“Fuck off,” I muttered. My heart had slowed to a more comfortable pace by now, so I was able to string together some basic profanities.
“Seriously man, you were sweating like a canary a little while ago,” said Rey.
“That’s not a thing. Canaries don’t sweat,” I mumbled. My cognitive abilities seemed to be back up and running, which was quite welcome.
“I think I could make one sweat if I wanted,” said Rey with mock-lechery, and I opened my eyes to see him gyrating his hips suggestively- though the way he did it made it look ridiculous, like a terrible Elvis impersonator. My eyes itched annoyingly, a product of my seasonal allergies.
“That still doesn’t make sense. And, ugh, thanks for the image.”
As I pulled myself back upright, the sound of tires rolling into the driveway caught my attention.
“Shit, my uncle’s home,” said Rey, stashing the discarded vials back in his backpack.
“Uh, I don’t think that’s your uncle,” Devin said as the sound of pounding footsteps came from above. “Fuck, that’s definitely not your uncle.” The sound of splintering wood marked the front door being smashed in.
“Oh shit, guys, we gotta get out of here,” said Rey, scared.
“Where did you get this?” I asked Rey, by blood running cold.
“It doesn’t matter, let’s get the fu-“
“Where did you get this?” I was shouting now.
“Let go of me!” He said angrily, and I realized I had risen from my seat and was gripping him by the front of his shirt. I released him and he rocked back on his heels.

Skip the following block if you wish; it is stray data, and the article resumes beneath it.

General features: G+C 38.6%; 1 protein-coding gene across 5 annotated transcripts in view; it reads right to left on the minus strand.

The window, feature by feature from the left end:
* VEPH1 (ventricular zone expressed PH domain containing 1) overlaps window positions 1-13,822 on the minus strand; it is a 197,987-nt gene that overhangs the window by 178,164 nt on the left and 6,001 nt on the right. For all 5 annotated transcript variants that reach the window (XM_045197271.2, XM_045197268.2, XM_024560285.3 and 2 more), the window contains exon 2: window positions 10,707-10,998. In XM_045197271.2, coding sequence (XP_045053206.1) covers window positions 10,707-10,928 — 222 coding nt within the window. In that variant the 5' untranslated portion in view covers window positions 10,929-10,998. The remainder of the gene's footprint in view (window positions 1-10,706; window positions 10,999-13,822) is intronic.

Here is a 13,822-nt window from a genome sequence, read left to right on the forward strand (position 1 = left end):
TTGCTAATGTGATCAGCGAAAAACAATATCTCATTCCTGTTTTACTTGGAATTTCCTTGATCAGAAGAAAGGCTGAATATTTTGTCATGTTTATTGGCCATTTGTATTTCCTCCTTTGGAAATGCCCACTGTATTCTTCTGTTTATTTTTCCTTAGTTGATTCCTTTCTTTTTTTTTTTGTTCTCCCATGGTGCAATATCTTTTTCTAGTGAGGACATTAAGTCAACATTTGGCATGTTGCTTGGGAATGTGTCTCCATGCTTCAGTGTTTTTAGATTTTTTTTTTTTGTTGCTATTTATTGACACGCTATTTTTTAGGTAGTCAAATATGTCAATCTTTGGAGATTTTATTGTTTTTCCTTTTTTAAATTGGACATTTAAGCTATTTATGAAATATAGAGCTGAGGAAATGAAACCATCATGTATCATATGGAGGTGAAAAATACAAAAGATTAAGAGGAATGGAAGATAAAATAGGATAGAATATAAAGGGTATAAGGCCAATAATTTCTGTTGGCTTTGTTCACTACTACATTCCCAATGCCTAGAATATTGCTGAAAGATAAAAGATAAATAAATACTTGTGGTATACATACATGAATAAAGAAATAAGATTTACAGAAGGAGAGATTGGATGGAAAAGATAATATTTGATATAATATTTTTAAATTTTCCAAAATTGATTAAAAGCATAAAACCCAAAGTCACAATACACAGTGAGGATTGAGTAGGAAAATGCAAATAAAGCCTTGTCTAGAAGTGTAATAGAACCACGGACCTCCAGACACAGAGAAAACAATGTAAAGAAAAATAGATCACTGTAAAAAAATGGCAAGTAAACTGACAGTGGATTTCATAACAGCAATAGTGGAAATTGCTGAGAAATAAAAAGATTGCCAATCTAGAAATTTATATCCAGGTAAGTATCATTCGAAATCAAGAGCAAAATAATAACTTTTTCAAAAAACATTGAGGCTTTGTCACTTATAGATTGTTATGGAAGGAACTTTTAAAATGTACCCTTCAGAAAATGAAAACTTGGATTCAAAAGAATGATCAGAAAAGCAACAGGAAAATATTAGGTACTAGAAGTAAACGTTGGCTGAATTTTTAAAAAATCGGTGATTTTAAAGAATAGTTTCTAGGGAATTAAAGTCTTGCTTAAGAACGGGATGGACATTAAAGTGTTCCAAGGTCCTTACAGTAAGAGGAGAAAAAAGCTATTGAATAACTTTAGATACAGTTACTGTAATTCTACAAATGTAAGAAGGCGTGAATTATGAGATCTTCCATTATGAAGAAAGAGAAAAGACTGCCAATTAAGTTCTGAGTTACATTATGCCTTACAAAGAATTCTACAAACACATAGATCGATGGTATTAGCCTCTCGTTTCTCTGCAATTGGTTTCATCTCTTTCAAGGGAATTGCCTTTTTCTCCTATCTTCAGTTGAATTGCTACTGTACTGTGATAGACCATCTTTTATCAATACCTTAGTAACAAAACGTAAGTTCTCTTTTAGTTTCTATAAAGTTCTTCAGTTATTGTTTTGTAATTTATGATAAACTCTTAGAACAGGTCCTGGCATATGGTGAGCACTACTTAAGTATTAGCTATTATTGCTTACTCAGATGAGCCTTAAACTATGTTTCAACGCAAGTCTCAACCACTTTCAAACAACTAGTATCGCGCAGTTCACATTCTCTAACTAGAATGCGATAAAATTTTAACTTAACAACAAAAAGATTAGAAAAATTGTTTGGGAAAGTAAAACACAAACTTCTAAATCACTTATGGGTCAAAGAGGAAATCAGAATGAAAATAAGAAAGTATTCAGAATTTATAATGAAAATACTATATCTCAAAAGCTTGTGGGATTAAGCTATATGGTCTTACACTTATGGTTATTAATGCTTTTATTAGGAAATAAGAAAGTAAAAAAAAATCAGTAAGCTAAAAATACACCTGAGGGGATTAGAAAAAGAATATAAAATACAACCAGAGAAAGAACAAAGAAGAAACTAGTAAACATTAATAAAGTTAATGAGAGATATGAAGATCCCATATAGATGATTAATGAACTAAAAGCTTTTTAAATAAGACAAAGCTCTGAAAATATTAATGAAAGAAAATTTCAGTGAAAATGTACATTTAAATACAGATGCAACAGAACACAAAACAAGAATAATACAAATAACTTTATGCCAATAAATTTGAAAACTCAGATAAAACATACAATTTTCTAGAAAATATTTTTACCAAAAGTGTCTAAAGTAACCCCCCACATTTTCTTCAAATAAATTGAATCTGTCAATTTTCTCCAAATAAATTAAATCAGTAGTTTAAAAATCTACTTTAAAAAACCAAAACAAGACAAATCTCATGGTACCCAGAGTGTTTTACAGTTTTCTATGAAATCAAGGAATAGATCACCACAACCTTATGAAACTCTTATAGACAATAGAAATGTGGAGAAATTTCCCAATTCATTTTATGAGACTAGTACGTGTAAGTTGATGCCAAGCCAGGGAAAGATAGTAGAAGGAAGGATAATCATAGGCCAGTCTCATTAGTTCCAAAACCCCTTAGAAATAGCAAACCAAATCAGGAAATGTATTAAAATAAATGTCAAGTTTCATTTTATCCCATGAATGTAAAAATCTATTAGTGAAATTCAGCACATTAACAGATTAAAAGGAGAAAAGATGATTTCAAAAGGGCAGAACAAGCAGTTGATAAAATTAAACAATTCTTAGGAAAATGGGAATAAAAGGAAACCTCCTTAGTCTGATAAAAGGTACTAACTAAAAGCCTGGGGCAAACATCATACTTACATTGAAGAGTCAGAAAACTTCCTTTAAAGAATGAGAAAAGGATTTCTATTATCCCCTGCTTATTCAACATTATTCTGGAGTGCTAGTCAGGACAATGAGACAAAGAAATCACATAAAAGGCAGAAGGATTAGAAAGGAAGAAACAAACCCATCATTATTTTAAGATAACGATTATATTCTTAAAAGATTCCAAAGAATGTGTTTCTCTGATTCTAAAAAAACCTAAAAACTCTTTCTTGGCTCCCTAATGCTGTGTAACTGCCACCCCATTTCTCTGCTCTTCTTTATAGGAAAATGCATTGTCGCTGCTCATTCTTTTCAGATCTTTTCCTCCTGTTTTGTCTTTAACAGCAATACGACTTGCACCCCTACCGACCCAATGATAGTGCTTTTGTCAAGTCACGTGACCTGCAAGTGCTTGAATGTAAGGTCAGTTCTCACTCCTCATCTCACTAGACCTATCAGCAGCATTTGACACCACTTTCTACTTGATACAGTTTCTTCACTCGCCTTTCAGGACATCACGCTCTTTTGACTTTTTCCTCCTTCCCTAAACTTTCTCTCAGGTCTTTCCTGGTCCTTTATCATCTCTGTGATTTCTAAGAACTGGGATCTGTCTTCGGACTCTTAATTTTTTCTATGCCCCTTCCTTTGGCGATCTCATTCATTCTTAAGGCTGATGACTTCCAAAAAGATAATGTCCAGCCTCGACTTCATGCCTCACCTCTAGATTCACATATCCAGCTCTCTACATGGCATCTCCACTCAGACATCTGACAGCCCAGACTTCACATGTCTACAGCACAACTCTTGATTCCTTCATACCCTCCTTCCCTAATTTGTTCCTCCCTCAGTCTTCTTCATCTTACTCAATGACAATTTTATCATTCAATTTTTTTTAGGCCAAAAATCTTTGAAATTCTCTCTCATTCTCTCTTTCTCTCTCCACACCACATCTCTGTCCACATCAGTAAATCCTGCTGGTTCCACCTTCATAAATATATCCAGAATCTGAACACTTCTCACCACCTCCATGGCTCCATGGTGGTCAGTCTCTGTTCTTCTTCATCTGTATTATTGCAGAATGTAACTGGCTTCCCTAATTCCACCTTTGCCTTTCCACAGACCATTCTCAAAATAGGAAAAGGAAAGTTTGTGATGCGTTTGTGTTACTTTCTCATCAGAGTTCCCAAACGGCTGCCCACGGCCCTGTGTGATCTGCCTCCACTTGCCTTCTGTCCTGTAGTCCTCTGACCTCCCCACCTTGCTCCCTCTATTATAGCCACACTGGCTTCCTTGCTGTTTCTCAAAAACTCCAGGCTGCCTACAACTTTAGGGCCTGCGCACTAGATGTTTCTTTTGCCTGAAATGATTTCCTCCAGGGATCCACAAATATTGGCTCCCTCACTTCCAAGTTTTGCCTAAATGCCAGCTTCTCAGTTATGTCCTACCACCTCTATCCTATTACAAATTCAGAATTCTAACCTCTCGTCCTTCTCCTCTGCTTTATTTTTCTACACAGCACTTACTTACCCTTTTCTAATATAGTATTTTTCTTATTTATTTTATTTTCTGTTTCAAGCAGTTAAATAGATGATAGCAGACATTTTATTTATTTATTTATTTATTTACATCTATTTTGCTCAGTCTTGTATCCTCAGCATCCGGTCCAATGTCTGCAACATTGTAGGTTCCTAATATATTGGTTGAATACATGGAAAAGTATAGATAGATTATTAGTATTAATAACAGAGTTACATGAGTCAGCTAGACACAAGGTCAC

“Sorry,” I muttered, confused. I looked down at my hands. I didn’t remember doing that. I absently picked at something which had stuck under a fingernail, but it seemed stuck there.
I was pulled from my thoughts and we turned as the sound of heavy footsteps approached the door above.
“Find them!” Came a man’s voice, deep and rich. “We may still recover the serum.”
“Shitshitshit, come on,” said Rey urgently as he yanked at the lock on the hatch into the backyard. His house was one of the few I’d ever seen that actually had one, but I was suddenly very glad it did. There was a “chink!” and Rey grunted and fell back as the lock finally gave way. The lock was old, and his uncle never bothered to replace it, so whenever Devin and I used to stay overnight when we were kids, we’d use it to sneak out of the house. Devin climbed out first, vaulting over Rey and pulling himself out. The upper door into the stairwell slammed open, and a new voice shouted,
Rey leapt up from the floor and clambered out, using the couch as a foothold. I followed close after, the basement door being kicked open close on my heels.